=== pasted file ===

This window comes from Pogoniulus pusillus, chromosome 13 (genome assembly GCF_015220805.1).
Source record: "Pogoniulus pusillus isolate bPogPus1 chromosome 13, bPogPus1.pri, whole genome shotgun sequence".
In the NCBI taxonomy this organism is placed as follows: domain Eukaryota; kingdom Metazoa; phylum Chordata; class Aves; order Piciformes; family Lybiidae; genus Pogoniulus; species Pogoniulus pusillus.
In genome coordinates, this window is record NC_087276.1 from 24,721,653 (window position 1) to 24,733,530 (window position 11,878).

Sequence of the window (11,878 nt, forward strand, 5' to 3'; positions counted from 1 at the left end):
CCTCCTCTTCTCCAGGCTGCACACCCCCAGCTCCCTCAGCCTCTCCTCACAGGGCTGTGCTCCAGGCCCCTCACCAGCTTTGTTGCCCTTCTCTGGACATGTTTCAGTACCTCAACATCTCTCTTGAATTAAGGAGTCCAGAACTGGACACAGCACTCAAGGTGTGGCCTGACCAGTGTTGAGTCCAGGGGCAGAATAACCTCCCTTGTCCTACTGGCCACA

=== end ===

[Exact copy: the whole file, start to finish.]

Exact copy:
This window comes from Pogoniulus pusillus, chromosome 13 (genome assembly GCF_015220805.1).
Source record: "Pogoniulus pusillus isolate bPogPus1 chromosome 13, bPogPus1.pri, whole genome shotgun sequence".
In the NCBI taxonomy this organism is placed as follows: domain Eukaryota; kingdom Metazoa; phylum Chordata; class Aves; order Piciformes; family Lybiidae; genus Pogoniulus; species Pogoniulus pusillus.
In genome coordinates, this window is record NC_087276.1 from 24,721,653 (window position 1) to 24,733,530 (window position 11,878).

Sequence of the window (11,878 nt, forward strand, 5' to 3'; positions counted from 1 at the left end):
CCTCCTCTTCTCCAGGCTGCACACCCCCAGCTCCCTCAGCCTCTCCTCACAGGGCTGTGCTCCAGGCCCCTCACCAGCTTTGTTGCCCTTCTCTGGACATGTTTCAGTACCTCAACATCTCTCTTGAATTAAGGAGTCCAGAACTGGACACAGCACTCAAGGTGTGGCCTGACCAGTGTTGAGTCCAGGGGCAGAATAACCTCCCTTGTCCTACTGGCCACA